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Justices again take utility’s case against Fort Wayne

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A decade-long legal dispute between the city of Fort Wayne and a water utility will make a second appearance before the Indiana Supreme Court. The case was the only one of 28 in which a petition seeking transfer to the high court was granted for the week ending Aug. 10.

The justices granted transfer last week to Utility Center, Inc. d/b/a Aqua Indiana, Inc. v. City of Fort Wayne, 90S04-1208-PL-450. The city has sought since June 2002 to condemn utility property through eminent domain.

The city’s board of works has set prices multiple times for the acquisition of a water facility based on the average of estimates as required under Indiana Code 32-24-2. The price has fluctuated between $14.7 million and $17.2 million.

In January, the Court of Appeals unanimously found in favor of the city and rejected the utility’s argument that it was entitled to a jury trial to determine the fair market value of the land the city sought to condemn. The appeals court affirmed the trial court, “concluding that the trial court can and should decline to hold a jury trial and limit its review as such.”

In 2007, the Supreme Court affirmed the trial court’s grant of summary judgment in favor of the city.

The justices declined to take the murder appeal of James Whately, who was convicted of killing Indianapolis hotel owner Bharat Patel in August 2007. It was one of 22 criminal cases the Supreme Court declined to grant transfer.

Other criminal appeals the Supreme Court denied include:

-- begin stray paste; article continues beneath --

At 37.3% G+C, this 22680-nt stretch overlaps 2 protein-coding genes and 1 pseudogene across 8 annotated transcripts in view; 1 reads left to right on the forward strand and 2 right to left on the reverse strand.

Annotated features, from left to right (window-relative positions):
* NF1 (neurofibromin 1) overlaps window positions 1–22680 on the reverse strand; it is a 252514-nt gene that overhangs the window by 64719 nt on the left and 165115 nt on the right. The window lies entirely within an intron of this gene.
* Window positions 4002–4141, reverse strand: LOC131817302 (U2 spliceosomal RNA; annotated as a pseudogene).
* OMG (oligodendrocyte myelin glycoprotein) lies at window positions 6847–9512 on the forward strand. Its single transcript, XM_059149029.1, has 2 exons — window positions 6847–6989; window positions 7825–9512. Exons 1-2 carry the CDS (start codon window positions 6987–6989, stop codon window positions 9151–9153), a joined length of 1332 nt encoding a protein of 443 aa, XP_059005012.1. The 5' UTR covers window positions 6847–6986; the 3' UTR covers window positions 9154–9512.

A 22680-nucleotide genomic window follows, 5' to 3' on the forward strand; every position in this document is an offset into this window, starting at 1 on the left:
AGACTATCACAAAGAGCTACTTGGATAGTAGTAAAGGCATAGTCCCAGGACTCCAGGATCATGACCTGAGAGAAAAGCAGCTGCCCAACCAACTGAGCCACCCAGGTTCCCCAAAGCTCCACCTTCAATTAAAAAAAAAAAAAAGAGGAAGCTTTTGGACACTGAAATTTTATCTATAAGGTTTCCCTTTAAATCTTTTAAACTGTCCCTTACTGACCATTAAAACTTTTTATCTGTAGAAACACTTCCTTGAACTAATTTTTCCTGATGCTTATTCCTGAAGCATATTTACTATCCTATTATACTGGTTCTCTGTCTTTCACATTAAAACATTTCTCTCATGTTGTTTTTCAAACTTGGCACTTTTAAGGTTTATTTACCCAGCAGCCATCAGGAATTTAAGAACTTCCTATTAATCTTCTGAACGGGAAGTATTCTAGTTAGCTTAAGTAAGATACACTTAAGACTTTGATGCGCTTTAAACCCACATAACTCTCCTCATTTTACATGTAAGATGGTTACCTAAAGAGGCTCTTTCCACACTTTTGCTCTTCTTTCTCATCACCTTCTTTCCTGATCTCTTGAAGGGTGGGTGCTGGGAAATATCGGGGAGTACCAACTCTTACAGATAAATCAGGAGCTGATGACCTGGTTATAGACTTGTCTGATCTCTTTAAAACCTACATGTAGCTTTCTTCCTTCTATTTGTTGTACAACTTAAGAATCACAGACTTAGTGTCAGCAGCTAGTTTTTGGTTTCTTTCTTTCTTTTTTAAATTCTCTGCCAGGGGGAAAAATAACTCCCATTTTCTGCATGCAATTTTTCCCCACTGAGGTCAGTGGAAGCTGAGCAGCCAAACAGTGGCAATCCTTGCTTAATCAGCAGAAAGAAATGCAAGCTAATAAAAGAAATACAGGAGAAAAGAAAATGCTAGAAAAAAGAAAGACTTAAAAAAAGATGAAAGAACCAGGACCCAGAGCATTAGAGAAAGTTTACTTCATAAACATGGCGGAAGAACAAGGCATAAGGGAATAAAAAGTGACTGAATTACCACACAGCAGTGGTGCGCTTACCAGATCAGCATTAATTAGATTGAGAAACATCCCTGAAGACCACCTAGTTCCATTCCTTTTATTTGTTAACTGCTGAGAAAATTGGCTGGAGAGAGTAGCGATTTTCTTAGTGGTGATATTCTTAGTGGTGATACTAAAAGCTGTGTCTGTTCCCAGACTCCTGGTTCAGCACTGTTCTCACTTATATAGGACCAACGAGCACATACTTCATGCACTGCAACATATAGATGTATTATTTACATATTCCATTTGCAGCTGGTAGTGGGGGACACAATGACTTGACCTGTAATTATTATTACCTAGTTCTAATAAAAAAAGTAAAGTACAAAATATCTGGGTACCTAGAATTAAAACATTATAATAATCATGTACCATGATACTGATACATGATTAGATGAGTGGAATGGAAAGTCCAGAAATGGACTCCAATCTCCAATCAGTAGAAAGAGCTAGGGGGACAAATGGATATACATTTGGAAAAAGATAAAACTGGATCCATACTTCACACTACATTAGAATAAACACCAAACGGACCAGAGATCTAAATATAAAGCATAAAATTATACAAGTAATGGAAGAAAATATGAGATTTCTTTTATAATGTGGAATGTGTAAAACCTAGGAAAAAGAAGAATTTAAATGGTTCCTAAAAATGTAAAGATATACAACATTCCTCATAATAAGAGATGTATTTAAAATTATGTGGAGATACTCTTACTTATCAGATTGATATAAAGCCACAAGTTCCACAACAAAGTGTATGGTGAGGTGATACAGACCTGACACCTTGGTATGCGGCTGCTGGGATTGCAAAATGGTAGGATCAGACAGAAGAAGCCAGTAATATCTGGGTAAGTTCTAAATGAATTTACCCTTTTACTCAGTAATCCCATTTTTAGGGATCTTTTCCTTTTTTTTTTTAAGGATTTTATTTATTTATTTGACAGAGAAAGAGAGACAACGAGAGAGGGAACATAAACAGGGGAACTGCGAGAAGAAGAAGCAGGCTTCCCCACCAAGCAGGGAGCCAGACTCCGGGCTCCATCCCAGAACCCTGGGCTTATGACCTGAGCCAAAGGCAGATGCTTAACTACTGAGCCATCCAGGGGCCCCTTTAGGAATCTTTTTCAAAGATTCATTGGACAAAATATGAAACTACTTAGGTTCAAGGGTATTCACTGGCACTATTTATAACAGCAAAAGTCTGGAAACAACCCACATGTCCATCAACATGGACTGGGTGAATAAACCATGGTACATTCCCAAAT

• The murder and armed robbery conviction of Lucas Holland in Monroe Superior Court. Holland was convicted of killing David Moore in 2010 after stealing an ATV on his property.
  •  Michael Phelps, convicted as an eighth-grader of attempted murder for shooting a former classmate at Martinsville Middle School. After his conviction during a bench trial, he was sentenced to 35 years in prison.


The transfer disposition list may be viewed here.

 

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  1. File under the Sociology of Hoosier Discipline ... “We will be answering the complaint in due course and defending against the commission’s allegations,” said Indianapolis attorney Don Lundberg, who’s representing Hudson in her disciplinary case. FOR THOSE WHO DO NOT KNOW ... Lundberg ran the statist attorney disciplinary machinery in Indy for decades, and is now the "go to guy" for those who can afford him .... the ultimate insider for the well-to-do and/or connected who find themselves in the crosshairs. It would appear that this former prosecutor knows how the game is played in Circle City ... and is sacrificing accordingly. See more on that here ... http://www.theindianalawyer.com/supreme-court-reprimands-attorney-for-falsifying-hours-worked/PARAMS/article/43757 Legal sociologists could have a field day here ... I wonder why such things are never studied? Is a sacrifice to the well connected former regulators a de facto bribe? Such questions, if probed, could bring about a more just world, a more equal playing field, less Stalinist governance. All of the things that our preambles tell us to value could be advanced if only sunshine reached into such dark worlds. As a great jurist once wrote: "Publicity is justly commended as a remedy for social and industrial diseases. Sunlight is said to be the best of disinfectants; electric light the most efficient policeman." Other People's Money—and How Bankers Use It (1914). Ah, but I am certifiable, according to the Indiana authorities, according to the ISC it can be read, for believing such trite things and for advancing such unwanted thoughts. As a great albeit fictional and broken resistance leaders once wrote: "I am the dead." Winston Smith Let us all be dead to the idea of maintaining a patently unjust legal order.

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